In Mikhail Akhmanov and Christopher Nicholas Gilmore's Captain French, or the Quest for Paradise, by the 22nd millennium, humanity has colonized thousands of worlds and scouted out tens of thousands of more in three spiral arms of the galaxy. While many of the settled planets have their own flora and fauna, no intelligent alien beings have been discovered. The only non-humans (besides those who have genetically-altered themselves) are a Servant Race created on one planet. They later rebel, and the resulting war devastates the planet.
Initially played straight in Andrei Livadny's The History of the Galaxy series, as humanity is expanding and colonizing hundreds of star systems. Subverted about halfway through when three alien races are discovered in short order and remains of a fourth. More are discovered later.
The Lost Fleet series takes place some time in the 27th century, with humanity spread across hundreds of star systems and no sentient aliens in sight... up until about halfway through the first series, at least. Turns out that there are at least three, two of them decidedly unfriendly.
The Quantum Thief-trilogy takes place entirely within the Solar System and no true aliens are to be seen, although Transhuman Aliens come in all shapes and sizes. In the final novel, The Causal Angel, the issue is brought up. Though not outright stated, it's implied that any sapient life that doesn't destroy itself will learn how to break the Planc Locks and create a new, perfect universe for themselves to inhabit.
The 2000s Battlestar Galactica has no aliens: just robots, clones, and the occasional 'angel'. However, humans evolved independently on at least two different planets. Then again, Colonials could more accurately be described as Near-Human aliens who are somehow biologically compatible with both Humanoid Cylons and Our-Earth's early Human species, since we're meant to be the end result of all three cross breeding in prehistoric times. Finally, there is absolutely some kind of intelligent god-like being served by messengers.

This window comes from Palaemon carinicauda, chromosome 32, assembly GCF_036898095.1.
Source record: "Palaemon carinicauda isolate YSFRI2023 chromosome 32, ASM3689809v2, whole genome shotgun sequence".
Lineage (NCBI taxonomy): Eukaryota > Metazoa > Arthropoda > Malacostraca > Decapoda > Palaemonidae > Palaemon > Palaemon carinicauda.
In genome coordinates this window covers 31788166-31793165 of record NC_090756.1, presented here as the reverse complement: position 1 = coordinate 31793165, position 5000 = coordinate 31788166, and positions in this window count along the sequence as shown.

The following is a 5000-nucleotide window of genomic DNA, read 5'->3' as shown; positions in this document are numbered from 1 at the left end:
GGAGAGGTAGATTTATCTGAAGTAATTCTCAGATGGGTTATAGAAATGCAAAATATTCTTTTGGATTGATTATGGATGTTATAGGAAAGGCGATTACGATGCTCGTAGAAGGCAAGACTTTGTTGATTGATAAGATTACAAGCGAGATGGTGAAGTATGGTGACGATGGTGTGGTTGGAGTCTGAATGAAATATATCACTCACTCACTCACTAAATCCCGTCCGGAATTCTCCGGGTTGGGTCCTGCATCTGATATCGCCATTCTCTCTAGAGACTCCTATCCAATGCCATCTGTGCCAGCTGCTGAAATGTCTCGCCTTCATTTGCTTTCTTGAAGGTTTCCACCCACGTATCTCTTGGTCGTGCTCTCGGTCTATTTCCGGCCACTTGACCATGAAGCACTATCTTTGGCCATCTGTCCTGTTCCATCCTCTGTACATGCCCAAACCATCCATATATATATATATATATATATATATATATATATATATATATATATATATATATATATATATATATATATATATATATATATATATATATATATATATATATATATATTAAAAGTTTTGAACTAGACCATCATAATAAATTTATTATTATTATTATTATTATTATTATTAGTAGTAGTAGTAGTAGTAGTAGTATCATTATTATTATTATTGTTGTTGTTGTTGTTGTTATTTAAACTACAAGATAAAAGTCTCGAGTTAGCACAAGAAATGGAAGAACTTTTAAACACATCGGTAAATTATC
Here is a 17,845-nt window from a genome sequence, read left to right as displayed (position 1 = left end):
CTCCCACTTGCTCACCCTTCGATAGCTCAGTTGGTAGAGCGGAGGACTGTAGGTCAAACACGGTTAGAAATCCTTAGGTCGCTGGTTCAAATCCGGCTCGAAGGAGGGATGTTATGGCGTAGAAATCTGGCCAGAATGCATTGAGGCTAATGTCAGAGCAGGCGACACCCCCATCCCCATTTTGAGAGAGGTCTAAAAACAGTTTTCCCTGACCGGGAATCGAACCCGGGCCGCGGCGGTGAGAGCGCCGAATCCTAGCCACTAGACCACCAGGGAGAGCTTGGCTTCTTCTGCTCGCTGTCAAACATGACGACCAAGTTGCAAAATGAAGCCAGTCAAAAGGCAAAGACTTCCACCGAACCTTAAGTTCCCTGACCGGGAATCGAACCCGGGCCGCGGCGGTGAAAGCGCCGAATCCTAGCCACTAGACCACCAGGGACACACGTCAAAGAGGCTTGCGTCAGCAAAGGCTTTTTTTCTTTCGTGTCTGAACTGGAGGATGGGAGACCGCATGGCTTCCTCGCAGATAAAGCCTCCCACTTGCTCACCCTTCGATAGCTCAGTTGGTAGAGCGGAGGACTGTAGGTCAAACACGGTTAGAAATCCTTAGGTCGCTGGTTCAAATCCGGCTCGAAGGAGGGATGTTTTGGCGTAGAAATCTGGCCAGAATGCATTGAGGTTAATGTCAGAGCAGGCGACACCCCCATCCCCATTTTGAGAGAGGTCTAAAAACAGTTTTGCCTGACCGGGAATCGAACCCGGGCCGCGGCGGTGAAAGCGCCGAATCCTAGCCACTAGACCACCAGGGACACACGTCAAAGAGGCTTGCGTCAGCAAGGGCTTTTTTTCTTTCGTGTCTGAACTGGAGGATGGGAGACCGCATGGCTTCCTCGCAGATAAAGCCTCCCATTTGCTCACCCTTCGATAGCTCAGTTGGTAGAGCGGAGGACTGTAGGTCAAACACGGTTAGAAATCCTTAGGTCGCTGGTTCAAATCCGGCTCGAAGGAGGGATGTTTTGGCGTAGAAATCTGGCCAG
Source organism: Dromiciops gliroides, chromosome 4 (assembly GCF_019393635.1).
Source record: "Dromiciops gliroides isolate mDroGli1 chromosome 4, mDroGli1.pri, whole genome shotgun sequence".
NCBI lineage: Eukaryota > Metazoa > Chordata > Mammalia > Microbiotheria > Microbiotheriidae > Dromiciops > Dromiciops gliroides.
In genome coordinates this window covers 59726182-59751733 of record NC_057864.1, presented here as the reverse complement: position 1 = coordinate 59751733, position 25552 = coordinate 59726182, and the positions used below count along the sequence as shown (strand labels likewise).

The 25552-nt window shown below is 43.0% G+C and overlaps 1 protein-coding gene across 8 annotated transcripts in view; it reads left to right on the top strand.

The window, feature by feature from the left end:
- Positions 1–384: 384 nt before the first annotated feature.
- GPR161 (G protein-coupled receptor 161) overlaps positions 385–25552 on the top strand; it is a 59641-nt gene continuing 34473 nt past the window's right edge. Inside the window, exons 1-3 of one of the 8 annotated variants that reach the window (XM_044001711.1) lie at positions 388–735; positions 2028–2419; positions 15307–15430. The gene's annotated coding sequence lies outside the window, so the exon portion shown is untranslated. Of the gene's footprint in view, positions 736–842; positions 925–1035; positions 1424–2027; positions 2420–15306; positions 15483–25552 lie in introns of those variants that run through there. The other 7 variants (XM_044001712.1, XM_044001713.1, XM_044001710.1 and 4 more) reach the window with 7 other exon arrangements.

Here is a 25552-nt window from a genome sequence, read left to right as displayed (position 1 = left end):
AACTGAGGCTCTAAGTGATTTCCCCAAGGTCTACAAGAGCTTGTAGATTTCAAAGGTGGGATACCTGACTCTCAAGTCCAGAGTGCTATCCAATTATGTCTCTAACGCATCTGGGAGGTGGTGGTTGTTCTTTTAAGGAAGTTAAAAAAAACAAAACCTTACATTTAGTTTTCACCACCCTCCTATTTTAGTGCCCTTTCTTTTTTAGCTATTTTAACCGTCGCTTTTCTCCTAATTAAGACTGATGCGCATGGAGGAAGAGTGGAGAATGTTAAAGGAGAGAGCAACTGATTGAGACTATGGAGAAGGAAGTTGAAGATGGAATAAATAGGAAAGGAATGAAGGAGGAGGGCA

Firefly, ostensibly because humans make more interesting foils for humans. Lampshaded when a "genuine alien" at a sideshow in one episode turns out to be a mutant cow fetus in a jar, with some creepy lighting thrown in for good measure. Word of God confirms the nonexistence of aliens in this particular universe. The fact it is set in a single star system is also a factor.
Inara: Do aliens live among us?
Kaylee: Yep. One of them's a doctor.
The Red Dwarf verse contains no multicellular alien life, and in the novels it's explicitly stated that Earth has been proven to be the only place in the universe where life appeared. In the early seasons this added to the isolation and paranoia of the main characters. Later series introduced other life forms, but most of them are leftovers of human genetic engineering projects, or otherwise artificially created (I.E. robots or holograms) and on a very rare occasion they're descended from some form of Earth creature (the Cat being the best example)
This still didn't stop them from poking fun at it though. A running gag in the first two seasons involved Rimmer constantly suspecting aliens to have something to do with whatever problem has just befallen the crew, including one instance where he suspected aliens were trying to communicate by breaking Lister and Cat's legs, and then finishing a jigsaw puzzle. Another episode played it for laughs when Rimmer was convinced that a mysterious pod that they recovered contained an alien life form. It was actually just one of Red Dwarf's garbage pods; Lister and Holly knew right away, but went along with Rimmer's idea just for fun, but that didn't stop Rimmer from speculating that his supposed aliens "must have looked something like a roast chicken").
The BattleTech Universe is renowned for its lack of intelligent aliens. The lack of aliens allows its Black and Grey Morality of interstellar politics between human groups to thrive. There are primitive aliens, but they were discovered in a unknown system by a JumpShip misjump (read: they'll never interact with the rest of the universe), and they only appear in one novel, Far Country.